PROTOCOL FOR YEAST TRANSFORMATION:
The night before grow the yeast strains to transform in 5mL of YPD at 30 °C. From the overnight culture, dilute 100 times into 50mL of YPD fresh media and let it grow for 4 hours at 30 °C, shaking. (The OD600 should be between 0.3-0.4). Then follow this procedure:
- Harvest the cells by pelleting at 3000 rpm in a centrifuge for 10 minutes at room temperature and discard the supernatant (seems a lot? They always survive)
- In parallel, place a thawed tube of carrier DNA reagent in a boiling water bath for 5 minutes and chill immediately in ice.
- Resuspend the cells in 10 mL of pure water
- Harvest the cells by pelleting at 3000rpm in a centrifuge for 10 minutes at room temperature and discard the supernatant
- Resuspend the cells in 1 mL of 100mM LiAc and transfer to a 1.5 mL tube
- Pellet the cells at 3000 rpm for 10 minute, remove the supernatant, and resuspend the pellet in 400 µL of 100 mM LiAc
- Aliquot 50 µL of cell suspension into 1.5 mL tubes (One per transformation and controls)
- Pellet the cells at 3000 rpm for 1 minute and remove the supernatant
- Add to the pellet, IN THE ORDER GIVEN, 240 µL PEG 3350 (50% w/v), 36 µL LiAc (1.0M), 50µL single-stranded carrier DNA (2.0 mg/mL) and 34 µL of sterile water plus any plasmid DNA (up to 1 µg if it is episomal plasmid, and 1-4µg if it is linear DNA for integration), and mix the pellet by vortex mixing briskly until resuspended, no clumps (usually I transform directly the restriction product if it is the case)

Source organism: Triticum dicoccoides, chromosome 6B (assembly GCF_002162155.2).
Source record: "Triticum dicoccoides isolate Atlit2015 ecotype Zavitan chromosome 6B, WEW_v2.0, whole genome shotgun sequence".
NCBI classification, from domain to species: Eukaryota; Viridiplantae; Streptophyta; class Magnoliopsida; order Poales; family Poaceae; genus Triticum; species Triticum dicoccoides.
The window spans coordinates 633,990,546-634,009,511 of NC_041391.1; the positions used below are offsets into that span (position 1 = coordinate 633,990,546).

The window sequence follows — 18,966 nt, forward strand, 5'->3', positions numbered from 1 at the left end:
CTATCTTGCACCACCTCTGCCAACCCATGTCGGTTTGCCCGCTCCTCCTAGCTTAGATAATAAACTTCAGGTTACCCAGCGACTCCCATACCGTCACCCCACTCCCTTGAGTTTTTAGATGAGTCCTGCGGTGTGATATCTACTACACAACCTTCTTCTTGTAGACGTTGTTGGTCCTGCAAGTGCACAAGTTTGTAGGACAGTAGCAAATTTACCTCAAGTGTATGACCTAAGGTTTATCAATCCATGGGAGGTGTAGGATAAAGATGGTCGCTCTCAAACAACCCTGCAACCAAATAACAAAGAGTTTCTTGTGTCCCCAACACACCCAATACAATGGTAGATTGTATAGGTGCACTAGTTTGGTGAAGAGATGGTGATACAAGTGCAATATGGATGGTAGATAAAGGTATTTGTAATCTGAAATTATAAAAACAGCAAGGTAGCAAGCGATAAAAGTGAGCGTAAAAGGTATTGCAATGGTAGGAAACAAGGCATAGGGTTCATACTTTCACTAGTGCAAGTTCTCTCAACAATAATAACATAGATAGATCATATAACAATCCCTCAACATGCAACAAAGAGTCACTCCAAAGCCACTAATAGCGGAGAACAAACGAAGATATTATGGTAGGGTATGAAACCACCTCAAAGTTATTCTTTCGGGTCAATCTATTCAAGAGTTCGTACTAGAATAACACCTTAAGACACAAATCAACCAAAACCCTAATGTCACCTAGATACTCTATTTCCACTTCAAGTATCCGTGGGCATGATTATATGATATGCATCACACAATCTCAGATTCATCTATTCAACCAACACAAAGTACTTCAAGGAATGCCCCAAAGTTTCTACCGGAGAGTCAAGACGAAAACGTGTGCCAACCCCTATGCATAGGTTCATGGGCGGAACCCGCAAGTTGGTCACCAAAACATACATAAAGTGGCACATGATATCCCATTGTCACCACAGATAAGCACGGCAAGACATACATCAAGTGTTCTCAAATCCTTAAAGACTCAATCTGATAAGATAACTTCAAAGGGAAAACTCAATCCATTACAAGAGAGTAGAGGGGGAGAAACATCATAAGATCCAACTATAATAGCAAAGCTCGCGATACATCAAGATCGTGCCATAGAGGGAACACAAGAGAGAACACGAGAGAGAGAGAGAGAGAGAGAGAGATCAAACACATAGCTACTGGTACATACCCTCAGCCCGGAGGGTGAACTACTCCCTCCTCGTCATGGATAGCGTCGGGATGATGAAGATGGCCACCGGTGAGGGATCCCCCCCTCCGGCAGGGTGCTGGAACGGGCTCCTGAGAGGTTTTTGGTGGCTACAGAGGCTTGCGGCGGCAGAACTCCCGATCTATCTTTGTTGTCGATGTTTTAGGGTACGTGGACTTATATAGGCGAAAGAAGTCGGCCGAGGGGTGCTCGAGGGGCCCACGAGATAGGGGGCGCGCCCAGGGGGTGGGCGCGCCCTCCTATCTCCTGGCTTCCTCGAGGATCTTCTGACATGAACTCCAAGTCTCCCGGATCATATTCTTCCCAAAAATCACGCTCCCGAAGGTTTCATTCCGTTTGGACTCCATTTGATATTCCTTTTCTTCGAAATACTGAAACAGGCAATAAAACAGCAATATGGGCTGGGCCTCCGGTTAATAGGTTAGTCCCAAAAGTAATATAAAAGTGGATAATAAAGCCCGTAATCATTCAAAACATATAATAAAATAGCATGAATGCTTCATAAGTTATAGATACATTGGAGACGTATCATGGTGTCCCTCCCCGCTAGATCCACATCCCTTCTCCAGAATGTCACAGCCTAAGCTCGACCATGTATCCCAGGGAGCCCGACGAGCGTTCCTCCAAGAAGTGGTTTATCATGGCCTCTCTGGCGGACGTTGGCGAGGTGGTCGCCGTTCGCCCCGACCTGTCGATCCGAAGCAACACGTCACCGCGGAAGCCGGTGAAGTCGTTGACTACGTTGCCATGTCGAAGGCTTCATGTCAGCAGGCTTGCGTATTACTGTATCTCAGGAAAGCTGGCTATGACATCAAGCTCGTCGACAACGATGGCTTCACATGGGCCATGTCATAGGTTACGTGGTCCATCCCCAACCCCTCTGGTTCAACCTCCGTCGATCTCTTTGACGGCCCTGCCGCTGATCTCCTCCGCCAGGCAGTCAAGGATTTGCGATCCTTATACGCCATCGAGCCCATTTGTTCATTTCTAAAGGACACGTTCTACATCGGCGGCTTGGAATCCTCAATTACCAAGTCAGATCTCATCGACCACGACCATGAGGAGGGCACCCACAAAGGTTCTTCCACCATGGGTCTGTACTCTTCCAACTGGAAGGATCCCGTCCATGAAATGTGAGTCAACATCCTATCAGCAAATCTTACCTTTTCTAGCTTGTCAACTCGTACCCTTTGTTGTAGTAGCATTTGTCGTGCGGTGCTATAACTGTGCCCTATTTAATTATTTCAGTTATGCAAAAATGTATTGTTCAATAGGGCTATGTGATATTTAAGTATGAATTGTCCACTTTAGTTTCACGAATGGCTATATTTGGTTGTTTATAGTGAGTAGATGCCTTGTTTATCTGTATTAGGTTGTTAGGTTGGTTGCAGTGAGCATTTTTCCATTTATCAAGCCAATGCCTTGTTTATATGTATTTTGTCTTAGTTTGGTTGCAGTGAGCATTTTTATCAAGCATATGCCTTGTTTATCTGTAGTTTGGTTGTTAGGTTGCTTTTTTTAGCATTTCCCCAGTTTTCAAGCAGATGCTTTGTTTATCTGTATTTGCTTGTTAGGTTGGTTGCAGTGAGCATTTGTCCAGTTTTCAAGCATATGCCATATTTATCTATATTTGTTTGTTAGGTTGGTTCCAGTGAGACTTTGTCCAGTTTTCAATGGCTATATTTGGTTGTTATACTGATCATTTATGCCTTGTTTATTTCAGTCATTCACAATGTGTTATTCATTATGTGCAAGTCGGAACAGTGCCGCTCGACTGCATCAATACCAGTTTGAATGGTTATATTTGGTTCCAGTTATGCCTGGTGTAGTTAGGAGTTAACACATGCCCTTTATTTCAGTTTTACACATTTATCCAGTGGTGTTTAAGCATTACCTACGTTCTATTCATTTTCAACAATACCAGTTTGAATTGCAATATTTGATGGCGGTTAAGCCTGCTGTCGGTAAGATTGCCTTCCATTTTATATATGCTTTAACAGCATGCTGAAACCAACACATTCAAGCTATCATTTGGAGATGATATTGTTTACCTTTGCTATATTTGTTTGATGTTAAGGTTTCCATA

- Incubate for 30 minutes at 30 °C
- Incubate the tube in a water bath at 42 °C for at least one or two hours. Temperature-sensitive strains can be left on the bench overnight, then carried on to the next step
- Centrifuge the transformation tube at 3000rpm for 1 minute at room temperature and remove the transformation mix with a pipette
- Resuspend by pipetting gently in 1 mL of YPD and incubate two hours at 30°C shaking.
- Harvest the cells by centrifuging at 3000 rpm 10 minutes
- Resuspend the cells in 200 µL of sterile water by pipetting gently
- Plate the cells suspension on selectable plates (20 µL in one plate, 180 µL in the other)
Then, select the positives and check them by colony PCR for yeast, that is a bit subtler than for bacteria. Basically, the lysis is done with NaOH during 20 minutes at 90C, and the maximal recommended length for the amplicon is of around 1kb. But I will explain you this in the next post.
REFERENCES: Gietz, R. D., & Woods, R. A. (2006). Yeast transformation by the LiAc/SS Carrier DNA/PEG method. Yeast Protocol, 107-120.
Hey Sebastián! Have you ever determined whether the extended heat shock (1 or 2h) affects overall efficiency? A while back I was trying to do this protocol in sort of a "bulk" setup, where I just increased all of the reagents to a certain factor so that I could essentially do like 50 transformations all in one tube (to increase the number of colonies), rather than aliquoting them out as you do in Step 7. However, when I would heat-shock the tube I think the heat wasn't getting distributed evenly in it (given it was like 40mL of volume), because the resulting efficiency was awful. Let me know your thoughts!